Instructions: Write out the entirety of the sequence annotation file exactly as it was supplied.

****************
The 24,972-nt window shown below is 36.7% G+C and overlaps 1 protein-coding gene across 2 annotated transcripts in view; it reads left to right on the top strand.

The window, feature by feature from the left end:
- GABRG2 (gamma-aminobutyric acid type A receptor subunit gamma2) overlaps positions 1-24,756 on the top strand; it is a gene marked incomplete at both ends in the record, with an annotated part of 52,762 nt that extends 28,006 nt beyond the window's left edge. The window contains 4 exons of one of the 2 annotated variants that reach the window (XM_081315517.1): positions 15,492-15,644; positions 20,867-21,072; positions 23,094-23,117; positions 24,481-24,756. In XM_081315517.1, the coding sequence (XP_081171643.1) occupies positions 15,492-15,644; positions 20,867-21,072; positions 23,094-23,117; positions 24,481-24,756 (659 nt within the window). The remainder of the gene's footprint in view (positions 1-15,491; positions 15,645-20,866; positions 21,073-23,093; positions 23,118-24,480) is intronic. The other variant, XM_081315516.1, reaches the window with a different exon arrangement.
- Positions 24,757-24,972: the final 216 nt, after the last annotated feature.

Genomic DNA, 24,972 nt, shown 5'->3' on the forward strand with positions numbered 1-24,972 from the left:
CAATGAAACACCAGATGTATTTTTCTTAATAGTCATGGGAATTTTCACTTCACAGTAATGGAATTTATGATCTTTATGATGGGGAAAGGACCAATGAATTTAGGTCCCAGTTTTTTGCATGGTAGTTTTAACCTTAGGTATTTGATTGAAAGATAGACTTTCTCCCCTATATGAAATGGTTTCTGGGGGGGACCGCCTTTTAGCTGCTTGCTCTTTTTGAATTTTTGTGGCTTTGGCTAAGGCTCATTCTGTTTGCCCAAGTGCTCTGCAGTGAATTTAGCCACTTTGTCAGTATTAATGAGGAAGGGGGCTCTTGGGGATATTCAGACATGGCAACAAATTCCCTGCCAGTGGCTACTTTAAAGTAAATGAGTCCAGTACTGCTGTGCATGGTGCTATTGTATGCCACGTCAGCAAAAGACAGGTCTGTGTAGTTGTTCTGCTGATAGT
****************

The 24,972-nt window shown below is 36.7% G+C and overlaps 1 protein-coding gene across 2 annotated transcripts in view; it reads left to right on the top strand.

The window, feature by feature from the left end:
- GABRG2 (gamma-aminobutyric acid type A receptor subunit gamma2) overlaps positions 1-24,756 on the top strand; it is a gene marked incomplete at both ends in the record, with an annotated part of 52,762 nt that extends 28,006 nt beyond the window's left edge. The window contains 4 exons of one of the 2 annotated variants that reach the window (XM_081315517.1): positions 15,492-15,644; positions 20,867-21,072; positions 23,094-23,117; positions 24,481-24,756. In XM_081315517.1, the coding sequence (XP_081171643.1) occupies positions 15,492-15,644; positions 20,867-21,072; positions 23,094-23,117; positions 24,481-24,756 (659 nt within the window). The remainder of the gene's footprint in view (positions 1-15,491; positions 15,645-20,866; positions 21,073-23,093; positions 23,118-24,480) is intronic. The other variant, XM_081315516.1, reaches the window with a different exon arrangement.
- Positions 24,757-24,972: the final 216 nt, after the last annotated feature.

Genomic DNA, 24,972 nt, shown 5'->3' on the forward strand with positions numbered 1-24,972 from the left:
CAATGAAACACCAGATGTATTTTTCTTAATAGTCATGGGAATTTTCACTTCACAGTAATGGAATTTATGATCTTTATGATGGGGAAAGGACCAATGAATTTAGGTCCCAGTTTTTTGCATGGTAGTTTTAACCTTAGGTATTTGATTGAAAGATAGACTTTCTCCCCTATATGAAATGGTTTCTGGGGGGGACCGCCTTTTAGCTGCTTGCTCTTTTTGAATTTTTGTGGCTTTGGCTAAGGCTCATTCTGTTTGCCCAAGTGCTCTGCAGTGAATTTAGCCACTTTGTCAGTATTAATGAGGAAGGGGGCTCTTGGGGATATTCAGACATGGCAACAAATTCCCTGCCAGTGGCTACTTTAAAGTAAATGAGTCCAGTACTGCTGTGCATGGTGCTATTGTATGCCACGTCAGCAAAAGACAGGTCTGTGTAGTTGTTCTGCTGATAGT